Thursday, October 25, 2007


A belated note on the matinee of Cavalleria Rusticana/Pagliacci I caught a few days ago at City Opera. It's brought on by both the fun I had and as a reaction to the self-congratulatory chest-thumping coming from across the plaza, which is starting to get on my nerves: Fine, we get it, the Met has big, luscious stars, and many of them have nicely proportioned chests, and many of them have shiny, lustrous manes. And then there's the women… But the new productions aren't half as cutting-edge as they think they are (Il Trittico = Zeffirelli in Broadway clothing) and the musical-chair policy of slotting big names as last-minute replacements could backfire severely when some of them start overworking their voices.

The Cav/Pag bill, on the other hand, embodied what City Opera has been doing well for years. (We'll see what the incoming administrator has in mind.) It's not chic to be seen there, it's not super-hyped, but it's pretty damn entertaining. The Cav/Pag singers were mostly fine and the staging was nimble and inventive—more of an achievement than you'd think, considering those pieces are almost part of the national subconscious after having been used and overused in TV and movies, and excerpted on a gazillion tenor recordings. We have to thanks director Stephen Lawless for that. I'd loved his Semele set in the days of JFK's Camelot last year, and Cav/Pag, borrowing from Italian postwar neorealist aesthetics, is another thumbs-up.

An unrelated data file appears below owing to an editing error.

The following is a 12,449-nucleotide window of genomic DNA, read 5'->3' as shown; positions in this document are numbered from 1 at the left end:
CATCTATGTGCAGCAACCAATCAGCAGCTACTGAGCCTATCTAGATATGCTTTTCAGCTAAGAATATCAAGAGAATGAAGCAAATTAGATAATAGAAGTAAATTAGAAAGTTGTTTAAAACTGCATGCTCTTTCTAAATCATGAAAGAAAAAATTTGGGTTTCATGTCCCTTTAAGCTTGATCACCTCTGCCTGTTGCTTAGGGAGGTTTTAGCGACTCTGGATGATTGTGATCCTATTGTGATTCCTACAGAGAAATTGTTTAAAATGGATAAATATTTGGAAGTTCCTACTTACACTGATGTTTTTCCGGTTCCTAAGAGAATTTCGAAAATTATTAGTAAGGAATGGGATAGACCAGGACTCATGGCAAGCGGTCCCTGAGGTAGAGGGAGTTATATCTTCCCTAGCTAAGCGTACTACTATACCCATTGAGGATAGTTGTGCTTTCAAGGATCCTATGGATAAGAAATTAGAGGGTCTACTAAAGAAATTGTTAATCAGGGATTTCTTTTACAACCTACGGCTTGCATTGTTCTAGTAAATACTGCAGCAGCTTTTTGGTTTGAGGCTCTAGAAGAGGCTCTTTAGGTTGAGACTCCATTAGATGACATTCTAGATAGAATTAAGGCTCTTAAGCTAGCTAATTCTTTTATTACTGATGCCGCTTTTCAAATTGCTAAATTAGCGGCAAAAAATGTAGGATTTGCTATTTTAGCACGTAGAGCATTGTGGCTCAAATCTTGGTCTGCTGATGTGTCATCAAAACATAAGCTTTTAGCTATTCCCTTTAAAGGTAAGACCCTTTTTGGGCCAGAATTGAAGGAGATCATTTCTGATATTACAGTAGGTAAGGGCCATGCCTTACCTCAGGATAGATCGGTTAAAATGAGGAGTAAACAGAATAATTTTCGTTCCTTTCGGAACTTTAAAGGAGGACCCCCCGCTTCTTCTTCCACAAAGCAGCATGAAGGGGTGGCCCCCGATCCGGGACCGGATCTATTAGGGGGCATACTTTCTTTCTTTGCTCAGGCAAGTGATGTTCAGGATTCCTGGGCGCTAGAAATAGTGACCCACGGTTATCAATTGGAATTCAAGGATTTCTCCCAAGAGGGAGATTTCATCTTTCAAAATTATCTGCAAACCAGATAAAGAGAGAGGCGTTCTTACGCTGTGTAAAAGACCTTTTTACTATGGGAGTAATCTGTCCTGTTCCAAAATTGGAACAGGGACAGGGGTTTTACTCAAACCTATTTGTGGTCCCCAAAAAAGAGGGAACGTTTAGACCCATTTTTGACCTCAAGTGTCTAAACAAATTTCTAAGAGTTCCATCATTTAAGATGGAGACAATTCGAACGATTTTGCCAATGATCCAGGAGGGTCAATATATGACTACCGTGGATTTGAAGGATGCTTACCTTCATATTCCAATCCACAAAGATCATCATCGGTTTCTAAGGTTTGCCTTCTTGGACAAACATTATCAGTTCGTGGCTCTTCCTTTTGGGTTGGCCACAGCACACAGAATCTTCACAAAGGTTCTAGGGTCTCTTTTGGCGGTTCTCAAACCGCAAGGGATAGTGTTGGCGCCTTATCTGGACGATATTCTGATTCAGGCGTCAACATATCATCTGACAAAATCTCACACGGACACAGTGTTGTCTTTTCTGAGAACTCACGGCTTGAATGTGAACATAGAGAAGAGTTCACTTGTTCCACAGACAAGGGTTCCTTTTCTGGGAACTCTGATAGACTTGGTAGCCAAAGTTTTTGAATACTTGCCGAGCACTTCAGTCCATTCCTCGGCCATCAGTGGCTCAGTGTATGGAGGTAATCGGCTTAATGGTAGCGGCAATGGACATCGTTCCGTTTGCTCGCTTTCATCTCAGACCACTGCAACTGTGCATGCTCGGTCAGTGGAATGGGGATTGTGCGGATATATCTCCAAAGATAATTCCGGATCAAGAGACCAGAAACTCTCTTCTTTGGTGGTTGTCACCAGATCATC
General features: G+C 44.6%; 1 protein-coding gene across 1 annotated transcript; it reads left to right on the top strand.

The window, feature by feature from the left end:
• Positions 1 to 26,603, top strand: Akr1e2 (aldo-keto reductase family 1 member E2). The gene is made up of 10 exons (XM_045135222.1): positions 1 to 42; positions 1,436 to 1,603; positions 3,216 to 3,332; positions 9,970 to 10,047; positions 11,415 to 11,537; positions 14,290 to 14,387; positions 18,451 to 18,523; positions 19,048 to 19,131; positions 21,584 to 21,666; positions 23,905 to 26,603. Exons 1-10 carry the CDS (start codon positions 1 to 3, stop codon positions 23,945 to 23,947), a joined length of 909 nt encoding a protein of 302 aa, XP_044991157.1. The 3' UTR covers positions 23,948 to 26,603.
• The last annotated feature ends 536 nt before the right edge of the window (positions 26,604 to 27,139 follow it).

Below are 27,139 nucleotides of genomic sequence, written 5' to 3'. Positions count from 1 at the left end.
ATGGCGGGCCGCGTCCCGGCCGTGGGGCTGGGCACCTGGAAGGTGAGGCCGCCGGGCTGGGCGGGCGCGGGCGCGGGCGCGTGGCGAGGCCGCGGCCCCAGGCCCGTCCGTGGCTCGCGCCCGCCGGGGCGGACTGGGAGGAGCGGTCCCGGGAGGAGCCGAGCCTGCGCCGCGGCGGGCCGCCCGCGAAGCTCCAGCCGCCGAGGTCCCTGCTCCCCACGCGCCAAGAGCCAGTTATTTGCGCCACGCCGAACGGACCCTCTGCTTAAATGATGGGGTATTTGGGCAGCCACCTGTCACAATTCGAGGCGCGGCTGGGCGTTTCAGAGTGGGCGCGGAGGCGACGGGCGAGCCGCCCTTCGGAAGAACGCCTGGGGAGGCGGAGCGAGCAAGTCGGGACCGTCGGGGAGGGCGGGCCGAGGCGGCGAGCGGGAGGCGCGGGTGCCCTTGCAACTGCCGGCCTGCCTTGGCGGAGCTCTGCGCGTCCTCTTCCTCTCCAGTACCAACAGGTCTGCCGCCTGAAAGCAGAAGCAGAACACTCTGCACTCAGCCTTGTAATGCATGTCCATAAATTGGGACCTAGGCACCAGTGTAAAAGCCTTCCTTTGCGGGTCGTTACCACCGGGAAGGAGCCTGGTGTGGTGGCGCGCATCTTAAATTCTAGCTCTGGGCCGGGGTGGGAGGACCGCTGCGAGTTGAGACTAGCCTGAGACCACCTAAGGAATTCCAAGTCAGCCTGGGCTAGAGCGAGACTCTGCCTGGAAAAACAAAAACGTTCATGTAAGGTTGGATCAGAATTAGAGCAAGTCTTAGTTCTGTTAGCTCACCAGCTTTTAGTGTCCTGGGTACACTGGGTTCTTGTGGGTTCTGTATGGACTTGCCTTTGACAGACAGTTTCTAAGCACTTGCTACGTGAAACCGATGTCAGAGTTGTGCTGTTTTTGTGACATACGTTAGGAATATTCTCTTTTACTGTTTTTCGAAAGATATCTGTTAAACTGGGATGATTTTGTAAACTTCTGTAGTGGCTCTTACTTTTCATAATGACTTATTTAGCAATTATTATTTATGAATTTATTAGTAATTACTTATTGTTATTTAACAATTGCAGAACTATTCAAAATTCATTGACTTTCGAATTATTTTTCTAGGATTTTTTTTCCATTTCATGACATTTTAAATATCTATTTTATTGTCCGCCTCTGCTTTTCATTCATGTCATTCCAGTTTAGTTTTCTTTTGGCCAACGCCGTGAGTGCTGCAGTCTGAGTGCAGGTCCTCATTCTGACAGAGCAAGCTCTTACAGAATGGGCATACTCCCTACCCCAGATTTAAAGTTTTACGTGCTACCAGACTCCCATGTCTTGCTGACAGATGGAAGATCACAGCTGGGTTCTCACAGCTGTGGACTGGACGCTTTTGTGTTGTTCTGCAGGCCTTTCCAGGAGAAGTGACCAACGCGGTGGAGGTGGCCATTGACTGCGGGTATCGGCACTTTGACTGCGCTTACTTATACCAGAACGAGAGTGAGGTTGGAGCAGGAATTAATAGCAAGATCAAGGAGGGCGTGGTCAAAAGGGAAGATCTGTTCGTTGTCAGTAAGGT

Lawless likes conceptual interpretations but he doesn't go as far as some of those kooky Germans (who are always used as strawmen when it comes to decrying going-too-far stagings, but never mind). Lawless works with the music, not against it. He doesn't force his ideas on the opera, but provides a framework that allows the piece to acquire new resonance, visually filling in the blanks without straining. For instance in Cavalleria he alludes to Alfio being in cahoots with the mafia, which adds a nice little frisson to the drama. I did watch with trepidation when Elizabeth Caballero as Nedda (in Pagliacci) climbed on top of her pink trailer in order to sing an aria, then gingerly made her way back down—talk about frisson! Had she missed a step, it would have been a lot more dramatic than Natalie Dessay's trip-and-tumble at opening night of Lucia di Lammermoor.

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